There’s a huge amount of interest in the topic of Bring Your Own Device (BYOD). Whether you’re thinking of rolling out BYOD in the next 6 months or deciding not to allow it, it’s important to have a policy in place. A clear policy helps your employees understand what they can and can’t do with their own devices.
We’ve pulled together some pointers on rolling out BYOD with some tips on what to put in your policy. Each business is different, and there are many flavours of BYOD, but the following ideas should help spark some thoughts and debate in your own team.
Let’s start with some business considerations.
A good starting point is to recognise that your employees might like to use their own device. It’s also something the business might want as it could help people work better or reduce the costs of your mobile hardware. And, depending on your business, you might look on BYOD as something your customers or business partners can use.
Firstly, it might help to define why you’re thinking of rolling it out. Is it cost, or is it to improve productivity? Perhaps it’s both. Secondly, it’s good to look at how you’ll measure against what you set out to do. Whatever your reason it’s important to ensure that this is built into your Review stage. (see below).
Talk to the people your BYOD policy will affect. That could include your employees (the end users), those who support it (IT) and the people who’ll need to communicate it (HR). Ask them early on for their thoughts; getting their support up-front could help with a successful roll-out.
You might also find it helpful to speak to business peers and colleagues in other organisations – have they rolled out BYOD and what’s worked well and not so well?
Look at what you’ll need to support BYOD:
Who needs to be involved in the project?
What systems might you need to review before you implement (see IT considerations below)?
Who do you want to roll it out to?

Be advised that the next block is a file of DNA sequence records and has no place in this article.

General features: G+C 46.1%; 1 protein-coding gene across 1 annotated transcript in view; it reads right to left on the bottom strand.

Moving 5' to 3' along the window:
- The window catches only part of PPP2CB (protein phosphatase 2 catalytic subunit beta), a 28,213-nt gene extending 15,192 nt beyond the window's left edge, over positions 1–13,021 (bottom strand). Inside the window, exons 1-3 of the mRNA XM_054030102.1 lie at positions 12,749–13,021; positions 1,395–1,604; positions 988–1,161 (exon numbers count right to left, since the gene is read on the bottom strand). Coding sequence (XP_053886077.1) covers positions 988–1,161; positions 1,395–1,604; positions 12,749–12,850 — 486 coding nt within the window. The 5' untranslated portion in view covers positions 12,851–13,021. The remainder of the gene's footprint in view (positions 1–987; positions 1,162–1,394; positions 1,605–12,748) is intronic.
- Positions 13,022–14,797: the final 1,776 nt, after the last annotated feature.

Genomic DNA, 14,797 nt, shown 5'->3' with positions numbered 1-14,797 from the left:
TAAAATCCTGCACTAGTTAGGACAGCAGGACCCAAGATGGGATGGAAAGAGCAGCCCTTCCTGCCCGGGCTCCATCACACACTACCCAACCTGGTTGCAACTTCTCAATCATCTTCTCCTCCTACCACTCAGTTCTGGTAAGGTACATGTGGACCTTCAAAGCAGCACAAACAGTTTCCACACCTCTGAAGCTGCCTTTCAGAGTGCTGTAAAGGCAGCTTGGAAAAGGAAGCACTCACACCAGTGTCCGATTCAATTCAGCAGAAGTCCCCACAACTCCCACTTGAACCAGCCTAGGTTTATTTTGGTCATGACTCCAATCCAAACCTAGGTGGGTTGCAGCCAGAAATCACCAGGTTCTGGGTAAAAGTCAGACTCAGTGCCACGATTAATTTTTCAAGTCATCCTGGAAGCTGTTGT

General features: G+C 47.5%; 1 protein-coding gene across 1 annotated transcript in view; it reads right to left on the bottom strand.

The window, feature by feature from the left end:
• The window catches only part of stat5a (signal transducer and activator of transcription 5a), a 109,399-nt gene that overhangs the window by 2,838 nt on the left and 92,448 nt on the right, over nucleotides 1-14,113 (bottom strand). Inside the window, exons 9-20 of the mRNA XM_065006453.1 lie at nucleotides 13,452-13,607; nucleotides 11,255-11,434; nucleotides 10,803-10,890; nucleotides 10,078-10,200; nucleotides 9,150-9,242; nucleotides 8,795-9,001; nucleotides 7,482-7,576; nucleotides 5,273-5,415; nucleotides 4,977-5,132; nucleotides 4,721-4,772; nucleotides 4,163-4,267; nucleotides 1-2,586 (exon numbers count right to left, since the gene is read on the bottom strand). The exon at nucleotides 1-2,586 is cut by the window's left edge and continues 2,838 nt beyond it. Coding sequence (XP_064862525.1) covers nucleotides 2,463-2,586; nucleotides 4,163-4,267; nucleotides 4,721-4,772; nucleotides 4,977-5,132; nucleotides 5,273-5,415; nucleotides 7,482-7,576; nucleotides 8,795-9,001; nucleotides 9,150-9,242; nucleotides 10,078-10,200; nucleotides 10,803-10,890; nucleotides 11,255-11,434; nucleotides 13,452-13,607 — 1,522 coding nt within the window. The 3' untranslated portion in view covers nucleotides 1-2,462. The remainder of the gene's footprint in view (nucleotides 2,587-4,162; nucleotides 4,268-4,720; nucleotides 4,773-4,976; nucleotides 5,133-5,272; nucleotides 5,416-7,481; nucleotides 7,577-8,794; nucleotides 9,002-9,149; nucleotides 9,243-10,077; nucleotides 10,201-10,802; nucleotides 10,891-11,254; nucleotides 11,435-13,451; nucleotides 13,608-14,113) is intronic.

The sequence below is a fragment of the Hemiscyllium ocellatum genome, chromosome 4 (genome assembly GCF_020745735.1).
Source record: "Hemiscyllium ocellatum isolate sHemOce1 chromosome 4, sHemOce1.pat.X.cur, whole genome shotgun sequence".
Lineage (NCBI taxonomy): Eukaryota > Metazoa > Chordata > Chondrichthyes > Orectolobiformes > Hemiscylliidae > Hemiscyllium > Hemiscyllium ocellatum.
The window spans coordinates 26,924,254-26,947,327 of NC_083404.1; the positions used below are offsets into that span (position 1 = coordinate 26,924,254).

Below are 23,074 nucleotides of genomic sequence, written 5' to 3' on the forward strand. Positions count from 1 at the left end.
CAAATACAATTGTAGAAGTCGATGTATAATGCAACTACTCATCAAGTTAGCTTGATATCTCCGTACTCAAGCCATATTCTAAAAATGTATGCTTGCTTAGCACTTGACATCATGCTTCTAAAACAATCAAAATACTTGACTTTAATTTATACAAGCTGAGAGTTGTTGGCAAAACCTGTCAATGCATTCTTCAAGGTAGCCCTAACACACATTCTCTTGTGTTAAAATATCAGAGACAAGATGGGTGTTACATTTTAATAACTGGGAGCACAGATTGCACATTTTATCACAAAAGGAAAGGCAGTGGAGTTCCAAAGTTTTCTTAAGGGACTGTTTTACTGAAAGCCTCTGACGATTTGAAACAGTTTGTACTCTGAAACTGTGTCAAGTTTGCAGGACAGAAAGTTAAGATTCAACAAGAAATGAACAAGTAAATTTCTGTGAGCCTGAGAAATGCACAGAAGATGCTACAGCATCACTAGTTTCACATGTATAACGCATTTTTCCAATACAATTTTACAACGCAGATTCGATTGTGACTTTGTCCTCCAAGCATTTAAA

What about running it as a trial first?
When’s the best time to roll it out?
How do you want to manage it, so do employees supply their own devices or do you contribute a monetary amount to maintenance?
You could include some of these questions in your Consult stage so that you get feedback from the people who will be using BYOD.
Make your policy easy for people to find it by documenting it. Be clear whether you allow BYOD or not, so that people know what they can and can’t do. Some things you might want to include are:
What is the company BYOD policy?
How does it work –how do people go about requesting and setting it up?
What business and personal applications can be accessed on the devices and when (particularly things like social networking sites)?
What can be stored on them?
Who’s responsible for the maintenance?
What happens if the device gets lost or damaged – does the company provide a replacement?
What are the key things that your employees are signing up to as part of the policy – this could cover things such as when and how do they notify the business if their phone is lost?
What’s the policy on wiping business and personal data if the device is lost?
Who’s available to support an employee if they need help?
What happens when an employee leaves?
You could also include contact details for your help desk and answers to FAQs.
Both your policy and by asking employees for feedback on how it’s working. You might also want to consider how you communicate your policy to new joiners and any ‘guests’, such as contractors or suppliers.
Build in regular reviews to look at things such as:
What’s working and what isn’t?
Is it delivering against the objectives and measurements you originally set?
Consult with IT to review how BYOD has affected things like the network and security - has there been any impact on performance or any security glitches?
What about IT resource to support – how’s this working?
Consult with employees and HR – is the policy being adhered to and are further communications required?
Following your reviews you might need to update your policy and plan how you will communicate the changes to your people.
IT is key to enabling BYOD – here are some considerations for the IT team.
As part of the Consult and Audit stages, you might want to look at:
Is your network set up to support BYOD?
What impact will there be on performance and availability by allowing these devices to go on to it? Now could be a good time to work with a service provider to do a network and security review.